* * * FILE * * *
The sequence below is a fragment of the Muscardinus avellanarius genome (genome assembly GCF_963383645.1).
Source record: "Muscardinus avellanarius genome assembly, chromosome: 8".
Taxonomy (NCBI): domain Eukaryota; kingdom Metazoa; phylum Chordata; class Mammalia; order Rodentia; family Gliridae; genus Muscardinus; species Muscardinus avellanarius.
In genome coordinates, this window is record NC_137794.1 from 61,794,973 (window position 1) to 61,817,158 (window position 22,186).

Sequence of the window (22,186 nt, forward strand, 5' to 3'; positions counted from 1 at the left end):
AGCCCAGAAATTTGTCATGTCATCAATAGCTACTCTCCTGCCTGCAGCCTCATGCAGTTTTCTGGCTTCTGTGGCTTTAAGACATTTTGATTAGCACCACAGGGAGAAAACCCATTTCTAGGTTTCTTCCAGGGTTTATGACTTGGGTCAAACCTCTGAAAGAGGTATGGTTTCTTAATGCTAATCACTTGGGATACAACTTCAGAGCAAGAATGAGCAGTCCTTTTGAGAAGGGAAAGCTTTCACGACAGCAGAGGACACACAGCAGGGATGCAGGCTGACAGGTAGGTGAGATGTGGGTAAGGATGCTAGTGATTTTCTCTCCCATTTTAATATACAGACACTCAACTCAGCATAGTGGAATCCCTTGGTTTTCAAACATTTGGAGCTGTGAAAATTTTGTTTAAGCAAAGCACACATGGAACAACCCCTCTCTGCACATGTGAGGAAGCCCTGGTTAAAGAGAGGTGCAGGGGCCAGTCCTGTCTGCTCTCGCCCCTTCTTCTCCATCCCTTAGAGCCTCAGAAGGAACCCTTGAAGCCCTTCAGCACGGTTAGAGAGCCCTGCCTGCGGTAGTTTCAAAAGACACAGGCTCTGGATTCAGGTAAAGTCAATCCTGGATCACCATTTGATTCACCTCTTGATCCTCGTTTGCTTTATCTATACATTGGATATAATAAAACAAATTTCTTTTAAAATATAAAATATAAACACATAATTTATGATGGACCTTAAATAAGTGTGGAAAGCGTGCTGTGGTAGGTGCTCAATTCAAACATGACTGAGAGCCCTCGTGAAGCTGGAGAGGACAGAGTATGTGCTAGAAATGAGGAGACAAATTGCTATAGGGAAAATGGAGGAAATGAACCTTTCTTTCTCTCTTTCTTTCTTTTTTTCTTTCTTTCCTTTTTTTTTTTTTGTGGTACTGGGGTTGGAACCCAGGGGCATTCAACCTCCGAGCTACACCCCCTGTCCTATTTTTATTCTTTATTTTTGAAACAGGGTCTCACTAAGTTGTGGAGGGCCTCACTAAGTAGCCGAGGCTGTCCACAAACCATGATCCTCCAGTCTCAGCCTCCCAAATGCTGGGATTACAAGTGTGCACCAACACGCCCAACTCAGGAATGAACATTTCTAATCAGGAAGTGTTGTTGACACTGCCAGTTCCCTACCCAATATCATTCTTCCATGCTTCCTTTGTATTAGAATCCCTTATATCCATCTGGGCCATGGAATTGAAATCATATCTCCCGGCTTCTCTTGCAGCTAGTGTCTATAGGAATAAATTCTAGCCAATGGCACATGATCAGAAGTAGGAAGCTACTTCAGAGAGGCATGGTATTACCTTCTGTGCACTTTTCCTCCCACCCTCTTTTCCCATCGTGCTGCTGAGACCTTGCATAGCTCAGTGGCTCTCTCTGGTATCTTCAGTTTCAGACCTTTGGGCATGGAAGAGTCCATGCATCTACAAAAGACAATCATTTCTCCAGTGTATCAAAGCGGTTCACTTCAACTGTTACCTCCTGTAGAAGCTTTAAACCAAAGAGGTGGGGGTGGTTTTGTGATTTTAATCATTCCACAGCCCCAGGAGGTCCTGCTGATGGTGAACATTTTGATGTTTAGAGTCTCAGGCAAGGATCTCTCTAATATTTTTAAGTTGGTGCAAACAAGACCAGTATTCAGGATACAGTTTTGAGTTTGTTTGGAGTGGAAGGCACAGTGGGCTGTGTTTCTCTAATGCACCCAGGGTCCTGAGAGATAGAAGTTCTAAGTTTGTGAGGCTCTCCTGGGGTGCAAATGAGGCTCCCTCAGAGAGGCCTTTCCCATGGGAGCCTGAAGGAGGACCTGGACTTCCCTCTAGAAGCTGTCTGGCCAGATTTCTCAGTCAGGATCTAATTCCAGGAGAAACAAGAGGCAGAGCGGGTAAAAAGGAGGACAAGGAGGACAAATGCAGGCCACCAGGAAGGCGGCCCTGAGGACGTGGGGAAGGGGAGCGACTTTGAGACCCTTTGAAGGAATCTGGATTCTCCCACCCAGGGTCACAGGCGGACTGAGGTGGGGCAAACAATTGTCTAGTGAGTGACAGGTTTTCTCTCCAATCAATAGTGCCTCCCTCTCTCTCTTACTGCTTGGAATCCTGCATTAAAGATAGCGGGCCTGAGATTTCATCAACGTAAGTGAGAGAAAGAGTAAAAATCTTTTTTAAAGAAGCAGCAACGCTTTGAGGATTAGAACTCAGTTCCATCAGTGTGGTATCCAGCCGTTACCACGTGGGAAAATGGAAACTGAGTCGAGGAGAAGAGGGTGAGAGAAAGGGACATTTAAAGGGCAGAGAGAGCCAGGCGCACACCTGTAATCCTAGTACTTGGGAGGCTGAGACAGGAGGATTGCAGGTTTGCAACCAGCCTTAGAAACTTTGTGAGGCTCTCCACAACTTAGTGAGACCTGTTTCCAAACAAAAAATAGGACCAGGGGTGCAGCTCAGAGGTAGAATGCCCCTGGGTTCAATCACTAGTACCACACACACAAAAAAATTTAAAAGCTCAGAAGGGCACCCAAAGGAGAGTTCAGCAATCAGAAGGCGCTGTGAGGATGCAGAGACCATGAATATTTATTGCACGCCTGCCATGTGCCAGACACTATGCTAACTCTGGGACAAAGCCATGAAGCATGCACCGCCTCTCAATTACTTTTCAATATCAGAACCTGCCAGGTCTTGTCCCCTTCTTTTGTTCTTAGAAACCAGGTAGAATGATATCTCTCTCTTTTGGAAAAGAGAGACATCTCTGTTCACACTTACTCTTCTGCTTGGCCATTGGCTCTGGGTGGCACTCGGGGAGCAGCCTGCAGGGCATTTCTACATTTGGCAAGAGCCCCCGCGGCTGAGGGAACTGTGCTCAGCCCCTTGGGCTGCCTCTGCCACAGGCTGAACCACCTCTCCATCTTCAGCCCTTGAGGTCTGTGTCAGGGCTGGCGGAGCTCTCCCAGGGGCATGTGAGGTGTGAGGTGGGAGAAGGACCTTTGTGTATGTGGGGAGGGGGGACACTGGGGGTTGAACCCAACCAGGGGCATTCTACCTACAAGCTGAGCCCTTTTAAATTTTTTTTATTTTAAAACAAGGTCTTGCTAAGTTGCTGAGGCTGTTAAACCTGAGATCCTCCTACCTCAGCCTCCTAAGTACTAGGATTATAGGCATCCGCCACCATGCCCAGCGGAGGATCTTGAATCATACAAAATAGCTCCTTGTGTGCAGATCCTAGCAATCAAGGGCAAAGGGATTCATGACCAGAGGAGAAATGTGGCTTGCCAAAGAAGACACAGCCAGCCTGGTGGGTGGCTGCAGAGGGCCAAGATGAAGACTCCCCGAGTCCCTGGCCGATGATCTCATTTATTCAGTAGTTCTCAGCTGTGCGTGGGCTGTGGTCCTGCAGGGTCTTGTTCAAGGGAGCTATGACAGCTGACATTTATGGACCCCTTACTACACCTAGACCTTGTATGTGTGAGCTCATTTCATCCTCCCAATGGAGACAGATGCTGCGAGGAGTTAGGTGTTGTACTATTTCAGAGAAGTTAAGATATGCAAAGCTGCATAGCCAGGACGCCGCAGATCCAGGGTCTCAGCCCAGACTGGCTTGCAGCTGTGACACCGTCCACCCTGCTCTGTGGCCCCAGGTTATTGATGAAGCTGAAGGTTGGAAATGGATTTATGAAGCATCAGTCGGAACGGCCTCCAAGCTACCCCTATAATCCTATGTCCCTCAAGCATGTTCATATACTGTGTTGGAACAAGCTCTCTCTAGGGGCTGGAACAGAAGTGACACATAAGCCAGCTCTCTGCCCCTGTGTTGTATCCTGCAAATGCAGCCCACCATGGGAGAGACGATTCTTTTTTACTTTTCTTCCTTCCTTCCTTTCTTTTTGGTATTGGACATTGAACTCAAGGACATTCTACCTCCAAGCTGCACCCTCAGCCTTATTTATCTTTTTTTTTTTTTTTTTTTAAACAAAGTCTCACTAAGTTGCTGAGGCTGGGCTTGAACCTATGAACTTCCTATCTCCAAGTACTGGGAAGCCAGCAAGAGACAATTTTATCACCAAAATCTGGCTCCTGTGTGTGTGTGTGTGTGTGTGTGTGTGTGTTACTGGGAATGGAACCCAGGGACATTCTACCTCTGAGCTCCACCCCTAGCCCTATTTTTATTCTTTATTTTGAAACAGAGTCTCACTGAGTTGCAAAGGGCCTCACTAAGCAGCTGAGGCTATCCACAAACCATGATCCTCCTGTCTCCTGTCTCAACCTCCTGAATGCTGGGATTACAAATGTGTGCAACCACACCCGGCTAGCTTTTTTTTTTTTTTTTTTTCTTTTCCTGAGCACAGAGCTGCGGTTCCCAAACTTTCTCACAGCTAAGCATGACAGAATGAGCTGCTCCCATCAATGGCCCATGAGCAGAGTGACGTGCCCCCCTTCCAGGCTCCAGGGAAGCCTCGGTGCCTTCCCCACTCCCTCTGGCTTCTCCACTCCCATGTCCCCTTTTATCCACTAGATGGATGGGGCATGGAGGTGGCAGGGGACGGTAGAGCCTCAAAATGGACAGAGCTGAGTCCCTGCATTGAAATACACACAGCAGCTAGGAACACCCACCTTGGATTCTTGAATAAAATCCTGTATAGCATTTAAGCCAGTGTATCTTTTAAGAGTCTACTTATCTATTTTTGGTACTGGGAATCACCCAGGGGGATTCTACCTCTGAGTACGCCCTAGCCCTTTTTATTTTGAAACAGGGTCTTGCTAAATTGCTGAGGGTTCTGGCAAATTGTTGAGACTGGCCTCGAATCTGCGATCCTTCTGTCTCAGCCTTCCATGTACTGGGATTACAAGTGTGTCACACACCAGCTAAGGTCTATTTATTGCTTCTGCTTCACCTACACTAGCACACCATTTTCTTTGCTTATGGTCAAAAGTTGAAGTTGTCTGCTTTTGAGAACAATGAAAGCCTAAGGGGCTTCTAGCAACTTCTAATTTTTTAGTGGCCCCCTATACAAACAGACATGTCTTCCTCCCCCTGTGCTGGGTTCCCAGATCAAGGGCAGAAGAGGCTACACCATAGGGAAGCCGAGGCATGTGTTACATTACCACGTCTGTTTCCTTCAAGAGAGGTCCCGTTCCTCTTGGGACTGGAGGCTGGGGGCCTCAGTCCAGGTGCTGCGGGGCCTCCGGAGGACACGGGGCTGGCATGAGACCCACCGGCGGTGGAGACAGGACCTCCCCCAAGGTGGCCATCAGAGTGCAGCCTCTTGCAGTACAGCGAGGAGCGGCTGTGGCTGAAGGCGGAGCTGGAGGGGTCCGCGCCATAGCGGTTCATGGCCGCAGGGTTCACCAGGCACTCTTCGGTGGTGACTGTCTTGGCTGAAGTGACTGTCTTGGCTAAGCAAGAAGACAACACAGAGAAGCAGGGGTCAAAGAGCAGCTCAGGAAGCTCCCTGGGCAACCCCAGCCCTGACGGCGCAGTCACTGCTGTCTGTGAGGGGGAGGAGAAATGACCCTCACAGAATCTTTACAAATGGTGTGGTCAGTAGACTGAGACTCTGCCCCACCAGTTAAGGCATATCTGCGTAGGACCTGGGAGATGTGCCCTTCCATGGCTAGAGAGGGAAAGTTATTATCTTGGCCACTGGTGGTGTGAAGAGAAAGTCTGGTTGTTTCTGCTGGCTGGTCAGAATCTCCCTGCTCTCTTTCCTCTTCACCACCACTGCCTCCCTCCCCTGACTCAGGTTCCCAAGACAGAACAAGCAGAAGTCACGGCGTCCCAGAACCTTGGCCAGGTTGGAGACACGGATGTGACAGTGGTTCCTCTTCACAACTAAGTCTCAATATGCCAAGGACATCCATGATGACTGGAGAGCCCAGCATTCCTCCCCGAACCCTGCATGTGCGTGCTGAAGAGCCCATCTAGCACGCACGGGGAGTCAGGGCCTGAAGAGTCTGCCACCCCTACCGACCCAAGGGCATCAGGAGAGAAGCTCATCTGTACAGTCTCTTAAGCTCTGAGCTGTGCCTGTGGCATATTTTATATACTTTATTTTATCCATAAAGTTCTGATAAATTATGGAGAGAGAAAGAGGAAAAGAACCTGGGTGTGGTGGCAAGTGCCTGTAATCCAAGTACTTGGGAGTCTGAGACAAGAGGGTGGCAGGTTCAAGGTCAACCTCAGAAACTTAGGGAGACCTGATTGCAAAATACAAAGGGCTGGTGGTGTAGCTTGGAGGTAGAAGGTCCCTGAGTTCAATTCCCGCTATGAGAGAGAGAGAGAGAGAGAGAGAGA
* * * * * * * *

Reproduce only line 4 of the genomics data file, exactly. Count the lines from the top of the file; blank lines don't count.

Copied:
In genome coordinates, this window is record NC_137794.1 from 61,794,973 (window position 1) to 61,817,158 (window position 22,186).